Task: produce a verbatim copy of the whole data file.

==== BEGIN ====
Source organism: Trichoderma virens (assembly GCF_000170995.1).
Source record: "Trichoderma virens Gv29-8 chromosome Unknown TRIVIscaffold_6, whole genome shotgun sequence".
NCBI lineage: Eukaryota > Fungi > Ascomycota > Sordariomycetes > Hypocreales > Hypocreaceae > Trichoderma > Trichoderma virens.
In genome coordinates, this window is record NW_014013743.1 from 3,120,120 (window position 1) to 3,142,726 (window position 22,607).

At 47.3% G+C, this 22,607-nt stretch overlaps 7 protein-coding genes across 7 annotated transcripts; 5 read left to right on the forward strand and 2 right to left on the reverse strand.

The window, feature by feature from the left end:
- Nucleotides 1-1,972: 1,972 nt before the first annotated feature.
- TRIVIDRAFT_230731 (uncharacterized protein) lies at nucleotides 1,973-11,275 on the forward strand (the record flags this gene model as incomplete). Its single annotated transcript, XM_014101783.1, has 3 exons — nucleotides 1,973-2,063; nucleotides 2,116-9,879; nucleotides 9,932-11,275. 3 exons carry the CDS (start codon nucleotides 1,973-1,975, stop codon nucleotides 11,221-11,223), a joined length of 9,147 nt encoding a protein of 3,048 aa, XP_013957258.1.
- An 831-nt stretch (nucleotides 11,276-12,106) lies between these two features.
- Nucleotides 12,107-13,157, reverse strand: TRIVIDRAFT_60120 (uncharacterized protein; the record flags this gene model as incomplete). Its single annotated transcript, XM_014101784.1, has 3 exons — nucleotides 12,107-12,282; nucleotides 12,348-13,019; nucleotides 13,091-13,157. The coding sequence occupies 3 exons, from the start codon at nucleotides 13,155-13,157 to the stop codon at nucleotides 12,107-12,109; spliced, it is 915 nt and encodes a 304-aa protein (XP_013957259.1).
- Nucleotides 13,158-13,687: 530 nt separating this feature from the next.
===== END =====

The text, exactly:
Source organism: Trichoderma virens (assembly GCF_000170995.1).
Source record: "Trichoderma virens Gv29-8 chromosome Unknown TRIVIscaffold_6, whole genome shotgun sequence".
NCBI lineage: Eukaryota > Fungi > Ascomycota > Sordariomycetes > Hypocreales > Hypocreaceae > Trichoderma > Trichoderma virens.
In genome coordinates, this window is record NW_014013743.1 from 3,120,120 (window position 1) to 3,142,726 (window position 22,607).

At 47.3% G+C, this 22,607-nt stretch overlaps 7 protein-coding genes across 7 annotated transcripts; 5 read left to right on the forward strand and 2 right to left on the reverse strand.

The window, feature by feature from the left end:
- Nucleotides 1-1,972: 1,972 nt before the first annotated feature.
- TRIVIDRAFT_230731 (uncharacterized protein) lies at nucleotides 1,973-11,275 on the forward strand (the record flags this gene model as incomplete). Its single annotated transcript, XM_014101783.1, has 3 exons — nucleotides 1,973-2,063; nucleotides 2,116-9,879; nucleotides 9,932-11,275. 3 exons carry the CDS (start codon nucleotides 1,973-1,975, stop codon nucleotides 11,221-11,223), a joined length of 9,147 nt encoding a protein of 3,048 aa, XP_013957258.1.
- An 831-nt stretch (nucleotides 11,276-12,106) lies between these two features.
- Nucleotides 12,107-13,157, reverse strand: TRIVIDRAFT_60120 (uncharacterized protein; the record flags this gene model as incomplete). Its single annotated transcript, XM_014101784.1, has 3 exons — nucleotides 12,107-12,282; nucleotides 12,348-13,019; nucleotides 13,091-13,157. The coding sequence occupies 3 exons, from the start codon at nucleotides 13,155-13,157 to the stop codon at nucleotides 12,107-12,109; spliced, it is 915 nt and encodes a 304-aa protein (XP_013957259.1).
- Nucleotides 13,158-13,687: 530 nt separating this feature from the next.